The Effect of Vitamin D Supplementation on Calcium Excretion in Thalassemia: a Dose Response Study

This study is not yet open for participant recruitment.
Verified April 2011 by Weill Medical College of Cornell University
Sponsor:
Information provided by:
Weill Medical College of Cornell University
ClinicalTrials.gov Identifier:
NCT01323608
First received: March 24, 2011
Last updated: April 18, 2011
Last verified: April 2011
  Purpose

The purpose of this pilot study is to determine the effect of various doses of vitamin D supplementation on vitamin D stores and calcium excretion in the urine in subjects with Thalassemia Major (TM). Subjects with TM are routinely placed on vitamin D supplements because they frequently have osteoporosis (a condition in which bone tissue thins and loses density and strength) and low vitamin D stores. The amount of vitamin D supplementation that is required to raise vitamin D stores in optimal levels is not known in TM, and will be determined in this study. Finally, a recent study in TM has linked blood vitamin D levels to urine calcium excretion, which is a risk factor for kidney stones. Therefore, we want to determine changes in calcium excretion with various vitamin D doses and with increasing vitamin D stores. We plan to test 3 doses of vitamin D for 3 months in children and adults with TM. Changes in vitamin D blood levels and urinary calcium will be determined. The results of this pilot study will be used in future studies that will examine the effect of various doses of vitamin D supplementation in the treatment of osteoporosis in TM.


Condition Intervention Phase
Thalassemia Major
Drug: Vitamin D3
Drug: Placebo
Phase 4

Study Type: Interventional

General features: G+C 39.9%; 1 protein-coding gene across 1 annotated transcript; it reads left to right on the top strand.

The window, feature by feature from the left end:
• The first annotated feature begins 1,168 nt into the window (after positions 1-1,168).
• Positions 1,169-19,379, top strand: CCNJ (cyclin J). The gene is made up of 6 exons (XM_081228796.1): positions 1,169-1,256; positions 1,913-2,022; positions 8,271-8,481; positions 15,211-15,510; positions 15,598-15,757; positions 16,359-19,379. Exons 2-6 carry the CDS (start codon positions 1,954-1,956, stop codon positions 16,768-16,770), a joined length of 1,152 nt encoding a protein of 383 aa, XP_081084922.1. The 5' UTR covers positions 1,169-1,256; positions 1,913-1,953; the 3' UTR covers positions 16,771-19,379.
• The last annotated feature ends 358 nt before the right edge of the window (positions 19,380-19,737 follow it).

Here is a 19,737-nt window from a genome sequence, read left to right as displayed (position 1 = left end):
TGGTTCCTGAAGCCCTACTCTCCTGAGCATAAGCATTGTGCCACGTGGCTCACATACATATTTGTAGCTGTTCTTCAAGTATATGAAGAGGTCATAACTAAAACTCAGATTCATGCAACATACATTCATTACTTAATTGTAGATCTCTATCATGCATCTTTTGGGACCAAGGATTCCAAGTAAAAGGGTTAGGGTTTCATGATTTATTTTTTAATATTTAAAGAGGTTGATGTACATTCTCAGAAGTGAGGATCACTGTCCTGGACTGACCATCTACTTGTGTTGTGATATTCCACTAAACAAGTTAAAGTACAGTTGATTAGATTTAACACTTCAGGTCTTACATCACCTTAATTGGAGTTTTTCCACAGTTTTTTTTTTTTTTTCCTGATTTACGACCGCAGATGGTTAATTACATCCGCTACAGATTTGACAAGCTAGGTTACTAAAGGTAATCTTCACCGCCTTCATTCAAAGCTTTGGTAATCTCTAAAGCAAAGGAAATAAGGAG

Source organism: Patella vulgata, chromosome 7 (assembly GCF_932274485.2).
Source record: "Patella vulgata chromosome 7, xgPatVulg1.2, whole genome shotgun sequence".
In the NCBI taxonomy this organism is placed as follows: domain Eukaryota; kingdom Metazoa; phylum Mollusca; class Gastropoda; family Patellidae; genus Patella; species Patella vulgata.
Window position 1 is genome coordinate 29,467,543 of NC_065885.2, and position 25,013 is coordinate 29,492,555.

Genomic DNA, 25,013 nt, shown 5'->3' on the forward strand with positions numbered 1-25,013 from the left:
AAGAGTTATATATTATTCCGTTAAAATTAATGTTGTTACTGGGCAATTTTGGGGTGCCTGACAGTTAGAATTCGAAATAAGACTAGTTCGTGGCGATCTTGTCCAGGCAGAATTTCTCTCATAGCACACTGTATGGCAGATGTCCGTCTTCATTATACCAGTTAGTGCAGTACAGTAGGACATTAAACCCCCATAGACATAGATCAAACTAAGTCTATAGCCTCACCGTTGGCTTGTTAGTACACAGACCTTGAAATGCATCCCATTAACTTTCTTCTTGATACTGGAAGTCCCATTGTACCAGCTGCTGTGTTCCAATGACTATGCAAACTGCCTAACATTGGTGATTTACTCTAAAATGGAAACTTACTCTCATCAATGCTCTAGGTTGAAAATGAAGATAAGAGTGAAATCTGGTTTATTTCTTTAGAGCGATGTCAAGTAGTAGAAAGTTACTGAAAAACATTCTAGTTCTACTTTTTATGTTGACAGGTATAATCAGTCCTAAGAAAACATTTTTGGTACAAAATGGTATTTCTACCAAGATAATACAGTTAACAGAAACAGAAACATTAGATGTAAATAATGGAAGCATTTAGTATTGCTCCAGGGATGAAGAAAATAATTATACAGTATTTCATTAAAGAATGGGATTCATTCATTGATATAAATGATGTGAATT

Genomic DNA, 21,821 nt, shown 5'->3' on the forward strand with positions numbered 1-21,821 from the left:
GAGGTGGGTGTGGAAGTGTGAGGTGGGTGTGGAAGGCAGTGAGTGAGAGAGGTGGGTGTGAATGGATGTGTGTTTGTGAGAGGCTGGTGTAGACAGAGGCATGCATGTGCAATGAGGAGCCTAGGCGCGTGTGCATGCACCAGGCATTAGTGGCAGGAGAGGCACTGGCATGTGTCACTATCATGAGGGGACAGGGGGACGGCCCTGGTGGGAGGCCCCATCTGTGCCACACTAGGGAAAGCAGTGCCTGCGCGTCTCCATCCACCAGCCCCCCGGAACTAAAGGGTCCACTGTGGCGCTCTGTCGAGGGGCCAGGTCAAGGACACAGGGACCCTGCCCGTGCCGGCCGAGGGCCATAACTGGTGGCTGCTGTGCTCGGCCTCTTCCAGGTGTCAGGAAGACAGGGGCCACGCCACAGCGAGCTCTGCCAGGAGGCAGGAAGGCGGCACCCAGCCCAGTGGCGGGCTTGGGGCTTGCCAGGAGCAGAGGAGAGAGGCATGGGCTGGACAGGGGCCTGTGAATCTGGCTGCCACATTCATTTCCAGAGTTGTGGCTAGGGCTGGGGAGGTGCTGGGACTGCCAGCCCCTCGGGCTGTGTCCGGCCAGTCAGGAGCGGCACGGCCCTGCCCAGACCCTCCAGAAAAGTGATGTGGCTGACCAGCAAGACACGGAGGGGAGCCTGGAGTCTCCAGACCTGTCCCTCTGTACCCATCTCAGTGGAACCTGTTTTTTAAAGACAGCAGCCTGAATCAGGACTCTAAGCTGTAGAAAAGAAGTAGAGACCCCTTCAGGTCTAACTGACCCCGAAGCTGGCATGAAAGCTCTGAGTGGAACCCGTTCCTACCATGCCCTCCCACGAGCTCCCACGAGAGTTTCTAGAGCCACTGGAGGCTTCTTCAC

Study Design: Allocation: Non-Randomized
Endpoint Classification: Safety/Efficacy Study
Intervention Model: Parallel Assignment
Masking: Open Label
Primary Purpose: Diagnostic
Official Title: The Effect of Vitamin D Supplementation on Calcium Excretion in Thalassemia: a Dose Response Study

Resource links provided by NLM:


Further study details as provided by Weill Medical College of Cornell University:

Primary Outcome Measures:
  • Vitamin D Dose Response Curve [ Time Frame: 3 Months ] [ Designated as safety issue: Yes ]
    To perform a dose response curve for vitamin D supplementation study and determine the relationship between vitamin D doses and serum 25OHD concentrations and urinary calcium excretion in children and adults with TM.


Secondary Outcome Measures:
  • Vitamin D Dose Response Curve [ Time Frame: 3 Months ] [ Designated as safety issue: Yes ]
    To determine changes in serum calcium and PTH concentrations with various vitamin D doses


Estimated Enrollment: 40
Study Start Date: June 2011
Estimated Study Completion Date: December 2014
Estimated Primary Completion Date: June 2014 (Final data collection date for primary outcome measure)
Arms Assigned Interventions
Placebo Comparator: Placebo Drug: Placebo
Placebo
Experimental: Low Vitamin D Group
Subjects in this group will receive the equivalent of 400 IU/day.